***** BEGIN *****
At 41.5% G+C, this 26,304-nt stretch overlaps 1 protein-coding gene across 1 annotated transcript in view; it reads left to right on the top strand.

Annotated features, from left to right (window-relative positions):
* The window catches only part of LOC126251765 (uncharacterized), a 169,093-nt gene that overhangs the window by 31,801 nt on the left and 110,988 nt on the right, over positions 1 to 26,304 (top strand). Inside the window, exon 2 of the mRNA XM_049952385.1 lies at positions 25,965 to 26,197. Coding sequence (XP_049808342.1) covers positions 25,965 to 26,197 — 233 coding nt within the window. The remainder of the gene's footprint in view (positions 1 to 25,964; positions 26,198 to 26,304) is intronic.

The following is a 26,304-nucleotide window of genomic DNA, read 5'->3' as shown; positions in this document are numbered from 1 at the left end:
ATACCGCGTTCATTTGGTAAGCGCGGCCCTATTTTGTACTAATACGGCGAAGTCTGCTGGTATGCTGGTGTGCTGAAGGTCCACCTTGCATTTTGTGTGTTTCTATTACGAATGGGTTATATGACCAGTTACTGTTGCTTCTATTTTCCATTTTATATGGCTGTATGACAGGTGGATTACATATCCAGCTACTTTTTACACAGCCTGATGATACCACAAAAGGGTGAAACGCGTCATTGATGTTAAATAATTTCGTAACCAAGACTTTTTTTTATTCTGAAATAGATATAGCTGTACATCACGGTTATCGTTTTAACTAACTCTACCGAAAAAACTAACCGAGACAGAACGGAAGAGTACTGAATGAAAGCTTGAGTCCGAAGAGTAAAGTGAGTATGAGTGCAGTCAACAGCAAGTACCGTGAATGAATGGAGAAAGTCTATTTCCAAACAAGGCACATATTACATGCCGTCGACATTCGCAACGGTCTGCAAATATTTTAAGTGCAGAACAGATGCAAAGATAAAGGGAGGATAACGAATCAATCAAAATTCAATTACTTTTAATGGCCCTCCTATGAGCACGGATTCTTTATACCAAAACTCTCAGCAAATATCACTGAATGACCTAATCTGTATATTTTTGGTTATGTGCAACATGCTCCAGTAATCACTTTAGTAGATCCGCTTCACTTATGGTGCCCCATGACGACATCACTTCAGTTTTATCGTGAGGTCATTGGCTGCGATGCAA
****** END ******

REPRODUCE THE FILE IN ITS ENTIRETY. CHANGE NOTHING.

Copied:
At 41.5% G+C, this 26,304-nt stretch overlaps 1 protein-coding gene across 1 annotated transcript in view; it reads left to right on the top strand.

Annotated features, from left to right (window-relative positions):
* The window catches only part of LOC126251765 (uncharacterized), a 169,093-nt gene that overhangs the window by 31,801 nt on the left and 110,988 nt on the right, over positions 1 to 26,304 (top strand). Inside the window, exon 2 of the mRNA XM_049952385.1 lies at positions 25,965 to 26,197. Coding sequence (XP_049808342.1) covers positions 25,965 to 26,197 — 233 coding nt within the window. The remainder of the gene's footprint in view (positions 1 to 25,964; positions 26,198 to 26,304) is intronic.

The following is a 26,304-nucleotide window of genomic DNA, read 5'->3' as shown; positions in this document are numbered from 1 at the left end:
ATACCGCGTTCATTTGGTAAGCGCGGCCCTATTTTGTACTAATACGGCGAAGTCTGCTGGTATGCTGGTGTGCTGAAGGTCCACCTTGCATTTTGTGTGTTTCTATTACGAATGGGTTATATGACCAGTTACTGTTGCTTCTATTTTCCATTTTATATGGCTGTATGACAGGTGGATTACATATCCAGCTACTTTTTACACAGCCTGATGATACCACAAAAGGGTGAAACGCGTCATTGATGTTAAATAATTTCGTAACCAAGACTTTTTTTTATTCTGAAATAGATATAGCTGTACATCACGGTTATCGTTTTAACTAACTCTACCGAAAAAACTAACCGAGACAGAACGGAAGAGTACTGAATGAAAGCTTGAGTCCGAAGAGTAAAGTGAGTATGAGTGCAGTCAACAGCAAGTACCGTGAATGAATGGAGAAAGTCTATTTCCAAACAAGGCACATATTACATGCCGTCGACATTCGCAACGGTCTGCAAATATTTTAAGTGCAGAACAGATGCAAAGATAAAGGGAGGATAACGAATCAATCAAAATTCAATTACTTTTAATGGCCCTCCTATGAGCACGGATTCTTTATACCAAAACTCTCAGCAAATATCACTGAATGACCTAATCTGTATATTTTTGGTTATGTGCAACATGCTCCAGTAATCACTTTAGTAGATCCGCTTCACTTATGGTGCCCCATGACGACATCACTTCAGTTTTATCGTGAGGTCATTGGCTGCGATGCAA